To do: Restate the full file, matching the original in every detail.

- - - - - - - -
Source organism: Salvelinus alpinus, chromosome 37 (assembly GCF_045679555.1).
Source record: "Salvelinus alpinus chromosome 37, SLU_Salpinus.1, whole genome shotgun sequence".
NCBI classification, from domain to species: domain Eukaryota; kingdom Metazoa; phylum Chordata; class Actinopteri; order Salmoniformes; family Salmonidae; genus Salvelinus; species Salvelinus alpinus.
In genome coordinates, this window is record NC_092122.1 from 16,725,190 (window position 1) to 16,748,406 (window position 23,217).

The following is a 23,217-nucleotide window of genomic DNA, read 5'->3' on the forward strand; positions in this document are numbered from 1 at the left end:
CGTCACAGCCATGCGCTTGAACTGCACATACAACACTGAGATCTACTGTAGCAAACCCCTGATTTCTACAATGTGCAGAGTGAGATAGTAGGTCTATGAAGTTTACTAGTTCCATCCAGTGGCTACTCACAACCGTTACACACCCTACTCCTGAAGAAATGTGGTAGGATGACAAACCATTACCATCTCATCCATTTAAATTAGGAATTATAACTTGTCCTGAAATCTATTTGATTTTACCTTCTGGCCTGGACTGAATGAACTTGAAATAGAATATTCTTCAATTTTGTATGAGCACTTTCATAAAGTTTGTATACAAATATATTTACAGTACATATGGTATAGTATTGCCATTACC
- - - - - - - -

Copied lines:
Source organism: Salvelinus alpinus, chromosome 37 (assembly GCF_045679555.1).
Source record: "Salvelinus alpinus chromosome 37, SLU_Salpinus.1, whole genome shotgun sequence".
NCBI classification, from domain to species: domain Eukaryota; kingdom Metazoa; phylum Chordata; class Actinopteri; order Salmoniformes; family Salmonidae; genus Salvelinus; species Salvelinus alpinus.
In genome coordinates, this window is record NC_092122.1 from 16,725,190 (window position 1) to 16,748,406 (window position 23,217).

The following is a 23,217-nucleotide window of genomic DNA, read 5'->3' on the forward strand; positions in this document are numbered from 1 at the left end:
CGTCACAGCCATGCGCTTGAACTGCACATACAACACTGAGATCTACTGTAGCAAACCCCTGATTTCTACAATGTGCAGAGTGAGATAGTAGGTCTATGAAGTTTACTAGTTCCATCCAGTGGCTACTCACAACCGTTACACACCCTACTCCTGAAGAAATGTGGTAGGATGACAAACCATTACCATCTCATCCATTTAAATTAGGAATTATAACTTGTCCTGAAATCTATTTGATTTTACCTTCTGGCCTGGACTGAATGAACTTGAAATAGAATATTCTTCAATTTTGTATGAGCACTTTCATAAAGTTTGTATACAAATATATTTACAGTACATATGGTATAGTATTGCCATTACC